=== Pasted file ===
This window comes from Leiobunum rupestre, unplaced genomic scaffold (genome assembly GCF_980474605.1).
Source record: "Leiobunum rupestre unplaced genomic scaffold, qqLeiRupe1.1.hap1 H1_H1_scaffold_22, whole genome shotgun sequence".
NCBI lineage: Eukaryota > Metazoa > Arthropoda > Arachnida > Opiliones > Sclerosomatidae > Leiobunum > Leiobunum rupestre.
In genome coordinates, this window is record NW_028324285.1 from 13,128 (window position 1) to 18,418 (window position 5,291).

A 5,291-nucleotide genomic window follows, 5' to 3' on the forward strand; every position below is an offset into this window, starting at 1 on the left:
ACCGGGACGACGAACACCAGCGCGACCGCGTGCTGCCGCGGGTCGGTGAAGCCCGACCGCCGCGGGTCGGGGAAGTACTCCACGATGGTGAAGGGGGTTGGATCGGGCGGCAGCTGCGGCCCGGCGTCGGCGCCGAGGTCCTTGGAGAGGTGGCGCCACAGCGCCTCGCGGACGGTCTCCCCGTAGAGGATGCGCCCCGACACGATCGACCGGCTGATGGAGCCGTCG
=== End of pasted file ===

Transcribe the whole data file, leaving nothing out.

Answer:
This window comes from Leiobunum rupestre, unplaced genomic scaffold (genome assembly GCF_980474605.1).
Source record: "Leiobunum rupestre unplaced genomic scaffold, qqLeiRupe1.1.hap1 H1_H1_scaffold_22, whole genome shotgun sequence".
NCBI lineage: Eukaryota > Metazoa > Arthropoda > Arachnida > Opiliones > Sclerosomatidae > Leiobunum > Leiobunum rupestre.
In genome coordinates, this window is record NW_028324285.1 from 13,128 (window position 1) to 18,418 (window position 5,291).

A 5,291-nucleotide genomic window follows, 5' to 3' on the forward strand; every position below is an offset into this window, starting at 1 on the left:
ACCGGGACGACGAACACCAGCGCGACCGCGTGCTGCCGCGGGTCGGTGAAGCCCGACCGCCGCGGGTCGGGGAAGTACTCCACGATGGTGAAGGGGGTTGGATCGGGCGGCAGCTGCGGCCCGGCGTCGGCGCCGAGGTCCTTGGAGAGGTGGCGCCACAGCGCCTCGCGGACGGTCTCCCCGTAGAGGATGCGCCCCGACACGATCGACCGGCTGATGGAGCCGTCG